Barney Greenway – A Napalm Death Christmas

One of his biggest peeves, as you may have guessed from the first question, is organised religion. “Religion to me is one of the biggest causes of flocks on this planet. Like, people always talk about freedom of religion being written into constitutions and that, but freedom from religion is how I’d word it. I have no problem with people believing in god or whatever it is themselves, I don’t, but if other people want to that’s fine with me. But when it gets organised and it’s used to shape people’s lives, I don’t think that’s right. I think that’s a big, big problem for the human race. It’s going to continue to be that way until people sit up and say, that’s fine if you want to do it in your spare time but don’t bring it into positions of influence over people, governmental influence. I think it’s been proven how disastrous that is. That rule of governance, that method, is fucking backwards. It is. Look at Africa and how many people have died because contraception methods were withheld because of this bullshit Judea-Christian morality fucking nonsense.”

The aggressive nature of grind-core and death metal has often lead to accusations of incitement to violence from worried parents and people who aren’t really prepared to listen to a band like Napalm Death. Pay attention though and the message is to work anger into a positive creative energy. That remains a core ethos for Greenway. “I don’t condone violence,” he says. “I think violence between human beings is as pointless as many other things. The elite though, they make token gestures to people. They never really listen or they listen and don’t do anything. Nothing happens. It has to be understood that, sooner or later, people will get pissed off and it will come out in forms where they’ve been stretched to the limit and they reach breaking point. Underneath it all, I’ll always maintain that violence between people and ultra-violence is not the solution. Taking it out on someone who is in the same boat as you is not the solution.”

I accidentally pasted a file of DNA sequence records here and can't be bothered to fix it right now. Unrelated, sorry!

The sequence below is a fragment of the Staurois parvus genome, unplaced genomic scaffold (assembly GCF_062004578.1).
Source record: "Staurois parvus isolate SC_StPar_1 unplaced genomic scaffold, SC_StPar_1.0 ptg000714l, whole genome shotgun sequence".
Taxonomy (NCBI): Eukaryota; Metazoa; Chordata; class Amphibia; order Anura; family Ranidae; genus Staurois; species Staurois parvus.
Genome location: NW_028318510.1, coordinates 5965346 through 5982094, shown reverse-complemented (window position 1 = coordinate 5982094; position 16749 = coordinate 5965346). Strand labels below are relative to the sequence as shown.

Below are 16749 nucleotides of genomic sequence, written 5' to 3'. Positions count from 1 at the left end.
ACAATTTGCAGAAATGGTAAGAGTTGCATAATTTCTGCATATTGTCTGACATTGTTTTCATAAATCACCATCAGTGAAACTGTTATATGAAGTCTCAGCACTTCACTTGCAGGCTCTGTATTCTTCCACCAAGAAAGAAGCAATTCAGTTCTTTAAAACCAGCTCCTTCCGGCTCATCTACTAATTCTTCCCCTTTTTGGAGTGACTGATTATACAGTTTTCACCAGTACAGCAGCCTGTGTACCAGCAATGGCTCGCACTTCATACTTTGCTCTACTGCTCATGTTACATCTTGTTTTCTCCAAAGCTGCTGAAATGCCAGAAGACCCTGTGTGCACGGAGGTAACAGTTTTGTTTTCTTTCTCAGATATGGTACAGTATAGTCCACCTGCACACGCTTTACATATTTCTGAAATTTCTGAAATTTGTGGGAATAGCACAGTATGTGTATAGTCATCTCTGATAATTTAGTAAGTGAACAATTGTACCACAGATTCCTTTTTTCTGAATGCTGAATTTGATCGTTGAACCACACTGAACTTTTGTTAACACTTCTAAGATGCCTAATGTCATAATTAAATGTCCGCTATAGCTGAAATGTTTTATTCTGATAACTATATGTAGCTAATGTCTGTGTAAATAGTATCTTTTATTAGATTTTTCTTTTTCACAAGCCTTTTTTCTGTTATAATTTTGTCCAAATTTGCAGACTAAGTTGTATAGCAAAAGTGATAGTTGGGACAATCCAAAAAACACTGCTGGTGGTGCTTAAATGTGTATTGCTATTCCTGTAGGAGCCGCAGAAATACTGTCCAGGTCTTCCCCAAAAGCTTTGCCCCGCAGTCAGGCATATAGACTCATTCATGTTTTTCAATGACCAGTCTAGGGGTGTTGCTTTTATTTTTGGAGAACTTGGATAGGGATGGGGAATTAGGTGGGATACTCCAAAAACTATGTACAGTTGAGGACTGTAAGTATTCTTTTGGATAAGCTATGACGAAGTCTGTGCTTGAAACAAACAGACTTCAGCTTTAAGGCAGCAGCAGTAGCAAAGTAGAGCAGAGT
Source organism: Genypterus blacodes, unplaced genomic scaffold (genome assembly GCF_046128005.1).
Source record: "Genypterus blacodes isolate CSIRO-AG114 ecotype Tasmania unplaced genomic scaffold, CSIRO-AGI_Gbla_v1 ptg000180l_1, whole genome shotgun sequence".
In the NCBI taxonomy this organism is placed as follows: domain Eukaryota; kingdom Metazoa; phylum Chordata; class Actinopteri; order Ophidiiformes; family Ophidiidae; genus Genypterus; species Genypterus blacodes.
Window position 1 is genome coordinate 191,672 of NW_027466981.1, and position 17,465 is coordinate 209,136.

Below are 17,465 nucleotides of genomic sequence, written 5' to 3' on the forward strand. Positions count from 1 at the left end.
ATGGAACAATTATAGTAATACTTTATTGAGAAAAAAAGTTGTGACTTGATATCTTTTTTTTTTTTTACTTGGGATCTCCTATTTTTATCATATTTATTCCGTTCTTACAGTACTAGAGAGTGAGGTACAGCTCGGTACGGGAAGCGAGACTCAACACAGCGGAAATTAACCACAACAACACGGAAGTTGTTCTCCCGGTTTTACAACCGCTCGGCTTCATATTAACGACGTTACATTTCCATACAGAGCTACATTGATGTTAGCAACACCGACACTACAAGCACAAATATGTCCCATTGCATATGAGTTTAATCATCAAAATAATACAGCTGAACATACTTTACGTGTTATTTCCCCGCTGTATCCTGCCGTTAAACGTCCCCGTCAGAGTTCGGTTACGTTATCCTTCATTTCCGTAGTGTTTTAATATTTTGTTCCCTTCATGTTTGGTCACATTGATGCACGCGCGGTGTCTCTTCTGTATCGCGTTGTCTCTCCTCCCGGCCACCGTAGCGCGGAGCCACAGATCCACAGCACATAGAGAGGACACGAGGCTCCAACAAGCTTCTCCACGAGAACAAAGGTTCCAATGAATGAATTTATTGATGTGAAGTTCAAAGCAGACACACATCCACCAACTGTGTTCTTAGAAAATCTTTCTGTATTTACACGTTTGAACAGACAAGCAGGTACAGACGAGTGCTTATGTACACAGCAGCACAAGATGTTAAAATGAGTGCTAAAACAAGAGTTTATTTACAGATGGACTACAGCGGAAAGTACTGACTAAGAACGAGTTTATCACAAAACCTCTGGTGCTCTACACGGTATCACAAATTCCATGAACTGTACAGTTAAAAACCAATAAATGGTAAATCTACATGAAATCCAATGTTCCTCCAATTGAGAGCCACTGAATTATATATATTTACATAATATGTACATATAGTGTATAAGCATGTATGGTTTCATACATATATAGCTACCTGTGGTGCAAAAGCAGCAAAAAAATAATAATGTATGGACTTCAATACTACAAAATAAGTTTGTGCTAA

The topic at hand is the riots across Britain during the summer. As a former 80’s Birmingham teenager, Greenway understands the plight of those doing the rioting. “I understand that people just get driven into a frenzy because they get so fucked off with being left in the corner to rot in this society that we have. It’s not right. A lot of people will try to pass it off as it just being some kids nicking trainers from a shop,” he says. “There’s a bit more a wider scope to it than that. If people do put it like that, they have their own hidden agendas because they know they can scapegoat people. It was more than that. You’ve got to remember that the initial thing started when a guy got shot by the police for seemingly no reason whatsoever. It spread from there. The people who have the power don’t understand that, don’t understand that eventually people will fight back. But they have to start listening, it’s been shown in the past few months that there has been a certain level of resistance and hopefully the momentum continues. How else are things going to change unless the people who are prepared to stand up and do something, do? It ain’t. The current state of play will just continue ad infinitum. It might just be a sound-bite but everybody knows, that the inequality across the world is huge and it is ever-widening and something has to happen. It has to. Everything has a breaking point.”

With any socio-politically minded art, the question remains of what it’s actually possible to do to positively influence the world at large. Greenway is practical in regards to his own career’s ability to make a difference on a social level. “We can only do what we do,” he says. “I’m not naïve enough to think that this band can change the world, but at least we’re trying. At least we’re one more voice to the other voices. If there are less voices, quantitatively, there will be less impact. We are that one extra voice, that’s all we can do. We do certain things, artistically, that can help towards that, certain action. Then we just have to take it from there.”

Napalm Death continue to do what they’ve always done; challenging complacency, resignation and nihilism everywhere they go. The form of their protest is ever-developing, but the message is the same. In the end, Greenway is sure the machine will keep trundling on and their voice will continue to scream into a void that might slowly be filling up. “I can’t tell you there’s going to be a complete transformation,” he says. “But at least we’re giving it a go.”

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